A second exemplary embodiment of the invention initiates connectivity recovery when the head end 120 determines that there is a failure in its connectivity to a targeted network, e.g., Internet 130 or PSTN 140, the head end 120 initiates a call over the IP network 150 to establish connectivity with the management server 170. The head end 120 then identifies a second head end 160 having a viable connection with the target network based on information stored in the management server 170.

In accordance with each of these embodiments, the lost connectivity between the target network and CPE 110 is re-established. The management server 170 receives the call from either the CPE 110 or the head end 120 and selects a second head end 160 from among all available second head ends in the network. The selection is performed based on the identity of the CPE 110, established by a protocol address and based on the communication network to which the CPE 110 is attempting to be coupled. For example, the management server 170 includes a database that comprises, for each couple of CPE 110 and communication network, e.g., Internet 130 or PSTN 140, that can be coupled together, a prioritized list of best second head ends 160.

Once a second head end 160 is selected, the CPE 110 establishes connectivity with the selected second head end 160 so that the connection between the CPE 110 and the communication network is established through the selected second head end 160.

In FIG. 1, the communication links 115, 125, 135, 145, 155, 165, 175 and 185 can be any known or later developed device or system for connection, including a direct cable connection, a connection over a wide area network or a local area network, a connection over an intranet, a connection over the Internet, a connection over a fiber optic network or a connection over any other distributed network or system. Further, it should be appreciated that the communication links 115, 125, 135, 145, 155, 165, 175 and 185 can each be a wired or a wireless communication link to a network.

FIG. 2 is a schematic functional diagram of a connection recovery apparatus 200 used in the communication network shown in FIG. 1. This connection recovery apparatus 200 can be embedded in the CPE 110, as in the first exemplary embodiment, or the head end 120, as in the second exemplary embodiment.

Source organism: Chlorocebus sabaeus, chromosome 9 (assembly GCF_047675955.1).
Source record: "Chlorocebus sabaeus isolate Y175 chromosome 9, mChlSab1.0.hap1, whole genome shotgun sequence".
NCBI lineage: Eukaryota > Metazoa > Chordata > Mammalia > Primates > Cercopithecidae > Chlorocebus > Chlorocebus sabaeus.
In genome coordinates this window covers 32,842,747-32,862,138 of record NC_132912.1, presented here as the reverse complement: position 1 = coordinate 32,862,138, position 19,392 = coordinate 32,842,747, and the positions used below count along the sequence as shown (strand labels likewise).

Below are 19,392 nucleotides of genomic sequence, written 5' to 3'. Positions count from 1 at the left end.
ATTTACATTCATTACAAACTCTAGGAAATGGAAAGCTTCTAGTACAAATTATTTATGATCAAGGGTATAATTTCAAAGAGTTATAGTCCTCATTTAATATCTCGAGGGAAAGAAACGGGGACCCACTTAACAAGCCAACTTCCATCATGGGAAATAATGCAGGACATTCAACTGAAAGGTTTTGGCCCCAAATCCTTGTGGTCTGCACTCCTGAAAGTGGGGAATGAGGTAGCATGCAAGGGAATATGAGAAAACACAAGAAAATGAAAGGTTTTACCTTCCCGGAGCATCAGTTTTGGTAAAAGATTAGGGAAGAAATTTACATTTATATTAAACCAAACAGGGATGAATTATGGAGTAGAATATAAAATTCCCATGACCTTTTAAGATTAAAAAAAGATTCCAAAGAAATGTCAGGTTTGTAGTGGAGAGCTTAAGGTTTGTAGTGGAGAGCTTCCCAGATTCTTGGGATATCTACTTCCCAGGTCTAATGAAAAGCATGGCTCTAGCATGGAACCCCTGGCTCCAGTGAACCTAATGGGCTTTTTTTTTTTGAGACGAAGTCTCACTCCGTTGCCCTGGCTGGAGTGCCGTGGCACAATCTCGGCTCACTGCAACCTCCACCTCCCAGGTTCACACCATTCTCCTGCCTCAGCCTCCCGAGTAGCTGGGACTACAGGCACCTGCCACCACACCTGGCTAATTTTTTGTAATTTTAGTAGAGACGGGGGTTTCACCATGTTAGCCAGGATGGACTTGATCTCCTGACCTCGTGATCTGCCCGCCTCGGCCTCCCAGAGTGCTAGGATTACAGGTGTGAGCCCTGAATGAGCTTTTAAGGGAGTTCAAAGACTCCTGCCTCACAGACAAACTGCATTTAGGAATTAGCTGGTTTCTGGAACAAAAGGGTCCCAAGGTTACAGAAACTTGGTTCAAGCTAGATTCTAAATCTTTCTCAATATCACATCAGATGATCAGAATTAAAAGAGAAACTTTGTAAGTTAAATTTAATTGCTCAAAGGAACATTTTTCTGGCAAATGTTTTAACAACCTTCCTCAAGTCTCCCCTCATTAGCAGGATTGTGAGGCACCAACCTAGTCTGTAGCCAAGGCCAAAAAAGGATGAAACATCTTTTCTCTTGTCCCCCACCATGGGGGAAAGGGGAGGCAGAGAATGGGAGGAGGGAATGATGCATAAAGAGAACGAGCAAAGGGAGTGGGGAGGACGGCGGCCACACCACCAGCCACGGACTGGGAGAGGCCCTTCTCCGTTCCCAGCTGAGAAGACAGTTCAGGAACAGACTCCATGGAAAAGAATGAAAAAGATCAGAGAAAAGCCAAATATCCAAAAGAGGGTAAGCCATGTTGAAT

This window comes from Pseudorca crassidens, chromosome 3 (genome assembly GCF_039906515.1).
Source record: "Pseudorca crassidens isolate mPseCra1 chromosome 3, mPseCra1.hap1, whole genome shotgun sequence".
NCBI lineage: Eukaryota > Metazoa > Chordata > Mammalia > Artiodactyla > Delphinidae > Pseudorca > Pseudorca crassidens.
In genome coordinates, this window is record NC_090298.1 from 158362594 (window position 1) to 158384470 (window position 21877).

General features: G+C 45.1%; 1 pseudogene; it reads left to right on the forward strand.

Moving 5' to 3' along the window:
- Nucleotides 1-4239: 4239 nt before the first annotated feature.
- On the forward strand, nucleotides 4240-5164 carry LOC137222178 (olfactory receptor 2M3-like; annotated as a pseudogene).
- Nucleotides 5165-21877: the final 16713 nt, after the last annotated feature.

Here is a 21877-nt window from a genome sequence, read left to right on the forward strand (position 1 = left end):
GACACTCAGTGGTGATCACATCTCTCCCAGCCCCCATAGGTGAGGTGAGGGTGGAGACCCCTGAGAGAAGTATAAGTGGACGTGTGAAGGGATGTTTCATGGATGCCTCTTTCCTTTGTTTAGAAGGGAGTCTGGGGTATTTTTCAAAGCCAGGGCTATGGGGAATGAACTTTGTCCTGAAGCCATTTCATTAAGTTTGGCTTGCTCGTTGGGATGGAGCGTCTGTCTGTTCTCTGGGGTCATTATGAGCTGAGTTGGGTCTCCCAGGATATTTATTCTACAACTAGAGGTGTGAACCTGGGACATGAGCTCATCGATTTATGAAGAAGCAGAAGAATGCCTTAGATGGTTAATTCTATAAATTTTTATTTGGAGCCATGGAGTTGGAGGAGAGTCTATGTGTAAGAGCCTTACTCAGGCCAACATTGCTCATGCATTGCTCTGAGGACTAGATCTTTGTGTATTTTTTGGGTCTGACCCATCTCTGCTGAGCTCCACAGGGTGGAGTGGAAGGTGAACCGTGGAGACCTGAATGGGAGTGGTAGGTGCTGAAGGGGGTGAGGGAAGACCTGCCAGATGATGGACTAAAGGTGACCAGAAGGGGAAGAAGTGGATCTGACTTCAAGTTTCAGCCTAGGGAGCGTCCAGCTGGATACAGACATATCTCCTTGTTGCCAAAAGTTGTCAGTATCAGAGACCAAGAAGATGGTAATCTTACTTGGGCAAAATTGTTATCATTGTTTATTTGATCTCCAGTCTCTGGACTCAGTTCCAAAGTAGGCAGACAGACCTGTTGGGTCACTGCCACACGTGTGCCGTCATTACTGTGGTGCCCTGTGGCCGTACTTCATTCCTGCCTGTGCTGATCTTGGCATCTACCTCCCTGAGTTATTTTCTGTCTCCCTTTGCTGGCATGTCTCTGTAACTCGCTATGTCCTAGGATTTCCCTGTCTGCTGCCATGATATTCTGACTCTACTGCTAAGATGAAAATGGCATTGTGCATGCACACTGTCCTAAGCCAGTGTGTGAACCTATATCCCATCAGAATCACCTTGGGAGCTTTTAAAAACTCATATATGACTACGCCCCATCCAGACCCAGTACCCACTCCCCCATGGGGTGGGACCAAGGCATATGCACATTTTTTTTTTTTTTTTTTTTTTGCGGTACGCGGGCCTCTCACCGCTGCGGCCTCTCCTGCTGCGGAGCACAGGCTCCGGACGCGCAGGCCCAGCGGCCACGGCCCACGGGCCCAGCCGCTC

As shown in FIG. 2, the connection recovery apparatus 200 includes an input/output port 220, a memory 230, a communication manager 240, a detector 250, an HFC circuit 260 and an IP network interface circuit 270. Components 220-270 are coupled together by a control/data bus 210. The input/output port 220 is coupled to at least a HFC communication link and a wireless communication link (not shown). When the connection recovery apparatus 200 is embedded in the head end 120, the input/output port 220 is also coupled through at least one communication link to at least one communication network, such as the PSTN 140 or the Internet 130, shown in FIG. 1. The input/output port 220 may be coupled to any number of the total number of communication networks to which the head end is coupled.

The memory 230 particularly stores a program run by the communication manager 240 and/or the detector 250 and data and addresses used by the communication manager 240 and/or the detector 250. The communication manager 240 and/or the detector 250 may be, in the exemplary embodiment of the connection recovery apparatus 200, a microprocessor that runs a program to implement exemplary embodiments of the methods and apparatuses according to this invention.

However, each of the communication manager 240 and the detector 250 can also be implemented on a special purpose computer, a programmed microcontroller and peripheral integrated circuit elements, an ASIC or other integrated circuit, a digital signal processor, a hardwire electronic or logic circuit such as a discrete element circuit, a programmable logic device such as a PLD, PLA, FPGA or PAL, or the like. In general, any device capable of implementing a finite state machine that is in turn capable of implementing the flowcharts shown in FIGS. 3 and 4 can be used to implement the communication manager 240 and/or the detector 250.

The HFC circuit 260 provides an interface between the HFC communication link and the communication manager 240. The IP network interface circuit 270 provides an interface between the IP network 150, shown in FIG. 1, and the communication manager 240.

In operation, upon request of a user of a CPE 110, shown in FIG. 1, the communication manager 240 tries to establish a connection between the CPE 110 and a target network, such as a PSTN 140 or the Internet 130 through the head end 120. The detector 250 detects whether the connection is established, and, if so, continuously monitors the connection to determine if the connection has been lost. For example, the detector 250 monitors the signals received from the target network to which the CPE is coupled, and when no signal is received during a predetermined period, a connectivity failure is detected.